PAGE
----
WASHINGTON – Cries of protest howled in Washington Wednesday as Republicans pounced on Democratic National Committee Chairman Howard Dean's (search) latest characterization of them while even a few Democrats distanced themselves from the remarks.
Speaking at an engagement in San Francisco earlier this week, Dean took aim at the Republican Party's membership.
"The Republicans are not very friendly to different kinds of people. They're a pretty monolithic party. They all behave the same and they all look the same. It's pretty much a white, Christian party," the chairman said.
Given the opportunity to draw back from those comments on Wednesday, Dean, a 2004 presidential candidate and former governor of Vermont, did not retreat.
"I think it is true that the Republicans are, in fact, a white, Christian party. There's nothing the matter with that, I'm a white Christian myself. But they don't include other folks, and this is a very diverse country," he told a morning network news show.
The chairman of the Republican National Committee took exception to the characterization.
"I think that a lot of the folks who attended my bar mitzvah would be surprised that we are a party of white Christians," RNC chief Ken Mehlman told FOX News.
Rep. Eric Cantor, R-Va., who is also Jewish, called Dean's remarks "hateful."
In fact, white Christians make up 78 percent of the Republican Party. Exit polling from the 2004 election shows that of all the self-described white Christians who cast ballots in the last presidential election, 48 percent were Republicans. Democrats and independents made up the other 52 percent.
Those statistics left many wondering why the chairman of the Democratic Party would be making comments that might alienate millions of potential voters. The ranking Democrat in the House was quick to disassociate herself from Dean's comments.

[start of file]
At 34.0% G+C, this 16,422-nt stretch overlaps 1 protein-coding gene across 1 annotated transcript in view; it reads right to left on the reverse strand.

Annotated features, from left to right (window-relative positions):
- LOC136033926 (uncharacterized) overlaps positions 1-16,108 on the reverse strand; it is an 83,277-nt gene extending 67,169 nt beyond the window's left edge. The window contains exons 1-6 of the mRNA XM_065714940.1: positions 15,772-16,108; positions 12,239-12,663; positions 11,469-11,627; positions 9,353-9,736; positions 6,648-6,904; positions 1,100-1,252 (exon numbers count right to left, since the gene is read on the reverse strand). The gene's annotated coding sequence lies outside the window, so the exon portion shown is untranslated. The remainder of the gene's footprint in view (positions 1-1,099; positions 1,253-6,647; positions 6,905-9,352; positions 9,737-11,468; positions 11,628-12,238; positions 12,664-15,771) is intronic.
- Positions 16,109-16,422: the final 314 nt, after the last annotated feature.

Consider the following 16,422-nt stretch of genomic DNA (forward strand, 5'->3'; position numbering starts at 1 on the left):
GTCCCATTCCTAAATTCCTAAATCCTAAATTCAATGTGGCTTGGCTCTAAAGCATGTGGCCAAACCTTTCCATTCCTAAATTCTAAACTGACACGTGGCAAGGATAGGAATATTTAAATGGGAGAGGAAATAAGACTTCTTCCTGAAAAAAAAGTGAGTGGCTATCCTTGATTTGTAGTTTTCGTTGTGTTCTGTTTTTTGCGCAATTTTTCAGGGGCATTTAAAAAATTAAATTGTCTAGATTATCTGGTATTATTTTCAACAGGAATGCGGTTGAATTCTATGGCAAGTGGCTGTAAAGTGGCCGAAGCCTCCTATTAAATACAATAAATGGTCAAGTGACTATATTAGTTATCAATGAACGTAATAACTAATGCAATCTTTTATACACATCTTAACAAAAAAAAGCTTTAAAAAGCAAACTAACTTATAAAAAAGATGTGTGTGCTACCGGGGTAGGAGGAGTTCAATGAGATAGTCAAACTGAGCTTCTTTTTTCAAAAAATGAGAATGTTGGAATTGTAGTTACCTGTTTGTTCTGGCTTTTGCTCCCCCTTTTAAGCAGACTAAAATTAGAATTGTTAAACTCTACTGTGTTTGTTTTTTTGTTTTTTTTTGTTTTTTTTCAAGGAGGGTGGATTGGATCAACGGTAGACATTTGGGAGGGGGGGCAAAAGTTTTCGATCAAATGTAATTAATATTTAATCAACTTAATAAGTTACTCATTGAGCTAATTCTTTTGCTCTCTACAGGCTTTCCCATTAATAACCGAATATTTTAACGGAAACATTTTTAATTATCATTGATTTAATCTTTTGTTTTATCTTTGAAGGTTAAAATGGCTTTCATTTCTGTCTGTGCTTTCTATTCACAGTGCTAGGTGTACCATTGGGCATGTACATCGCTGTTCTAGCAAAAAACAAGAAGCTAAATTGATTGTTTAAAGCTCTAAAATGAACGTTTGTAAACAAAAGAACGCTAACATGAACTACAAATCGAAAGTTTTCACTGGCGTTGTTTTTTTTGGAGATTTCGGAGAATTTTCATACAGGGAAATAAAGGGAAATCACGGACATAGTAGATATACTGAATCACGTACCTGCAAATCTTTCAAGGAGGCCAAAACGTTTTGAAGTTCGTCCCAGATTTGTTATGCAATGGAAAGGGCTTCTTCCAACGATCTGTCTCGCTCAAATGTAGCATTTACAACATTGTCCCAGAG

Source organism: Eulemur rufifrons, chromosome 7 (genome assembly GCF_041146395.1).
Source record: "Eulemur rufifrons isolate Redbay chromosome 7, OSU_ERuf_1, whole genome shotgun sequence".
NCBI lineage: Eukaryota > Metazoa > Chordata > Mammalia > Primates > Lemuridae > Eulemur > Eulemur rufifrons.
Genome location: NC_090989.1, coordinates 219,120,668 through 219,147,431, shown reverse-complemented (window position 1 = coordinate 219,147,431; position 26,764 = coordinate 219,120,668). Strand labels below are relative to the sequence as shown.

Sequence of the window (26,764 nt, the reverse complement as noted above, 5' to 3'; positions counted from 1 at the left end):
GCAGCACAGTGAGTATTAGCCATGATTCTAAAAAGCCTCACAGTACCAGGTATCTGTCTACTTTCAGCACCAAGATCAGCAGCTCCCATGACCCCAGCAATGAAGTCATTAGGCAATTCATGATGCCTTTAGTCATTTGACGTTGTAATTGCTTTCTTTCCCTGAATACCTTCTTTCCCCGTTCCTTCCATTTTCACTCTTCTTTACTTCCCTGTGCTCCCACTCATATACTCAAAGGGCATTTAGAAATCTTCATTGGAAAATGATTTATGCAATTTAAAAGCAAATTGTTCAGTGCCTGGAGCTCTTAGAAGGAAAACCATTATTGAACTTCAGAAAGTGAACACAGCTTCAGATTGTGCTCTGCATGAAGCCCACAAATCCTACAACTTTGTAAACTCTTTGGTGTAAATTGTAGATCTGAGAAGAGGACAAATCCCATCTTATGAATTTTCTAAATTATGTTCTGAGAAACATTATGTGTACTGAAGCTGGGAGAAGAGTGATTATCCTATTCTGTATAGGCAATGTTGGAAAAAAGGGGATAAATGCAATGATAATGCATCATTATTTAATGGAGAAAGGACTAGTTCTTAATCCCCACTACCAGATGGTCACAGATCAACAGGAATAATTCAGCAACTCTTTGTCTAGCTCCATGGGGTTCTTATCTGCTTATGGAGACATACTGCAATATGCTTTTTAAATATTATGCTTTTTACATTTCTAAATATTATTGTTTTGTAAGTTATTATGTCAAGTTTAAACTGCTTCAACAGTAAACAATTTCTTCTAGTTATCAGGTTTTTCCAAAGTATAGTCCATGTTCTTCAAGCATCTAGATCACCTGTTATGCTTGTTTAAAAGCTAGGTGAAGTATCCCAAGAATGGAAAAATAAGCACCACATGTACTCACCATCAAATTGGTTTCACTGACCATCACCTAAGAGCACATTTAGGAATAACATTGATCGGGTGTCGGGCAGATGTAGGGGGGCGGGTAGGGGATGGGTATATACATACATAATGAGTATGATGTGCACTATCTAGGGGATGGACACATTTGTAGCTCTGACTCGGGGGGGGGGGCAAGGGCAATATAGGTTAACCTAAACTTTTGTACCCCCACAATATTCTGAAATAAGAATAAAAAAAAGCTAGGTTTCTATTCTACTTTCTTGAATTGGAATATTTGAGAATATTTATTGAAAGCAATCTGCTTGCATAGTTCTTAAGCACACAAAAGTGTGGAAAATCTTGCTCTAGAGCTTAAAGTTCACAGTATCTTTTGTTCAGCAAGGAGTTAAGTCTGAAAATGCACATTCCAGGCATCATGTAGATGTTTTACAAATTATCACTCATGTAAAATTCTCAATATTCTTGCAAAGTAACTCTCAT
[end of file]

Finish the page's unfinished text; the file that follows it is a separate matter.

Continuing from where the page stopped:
"There are no Democrats who agree with each other 100 percent of the time on any statements that we make, and I do not agree with the statement that was made by Governor Dean, Chairman Dean in characterizing Republicans," House Minority Leader Nancy Pelosi of California said.
This week's comments are not the first time that Dean has gotten a little carried away with his rhetoric. Recently, he said Republicans are not honest.
"We know that our vision for America is much better than the dark, difficult and dishonest vision the Republican Party offers America," Dean told an audience attending the Campaign for America's Future conference last week.
Republicans also don't work very hard, according to Dean.
"A lot of them never made an honest living in their lives," he said at the same event.
And, if that weren't enough, he also convicted House Majority Leader Tom DeLay before he has been indicted for anything.
The barrage has some Democrats squirming.
"He doesn't speak for me with that kind of rhetoric. And I don't think he speaks for the majority of Democrats," said Sen. Joe Biden, D-Del., on a weekend network news show.
On Wednesday, Biden added that he thinks "the rhetoric is counterproductive."
"I think this country has a purple heart, not a red heart or a blue heart," Biden said. "If we can't bring this [country] together, man, boy, we're really in deep trouble."
New Mexico Gov. Bill Richardson said Tuesday that Dean is not the party's spokesman and he wasn't overly troubled by the remarks.
"He's not the spokesman for the party, it's governors, it's senators, it's party leaders. I'm not going to join those that are trashing him, I think he's doing OK," Richardson said.
A spokesman for GOP House Speaker Dennis Hastert, however, laughed off Dean's remarks.
"Last week's scandal was Deep Throat. This week's scandal is Dean's Throat. And apparently, Dean likes the taste of his own foot," said spokesman Ron Bonjean.
Click in the box near the top of the story to watch a report by FOX News' Brian Wilson.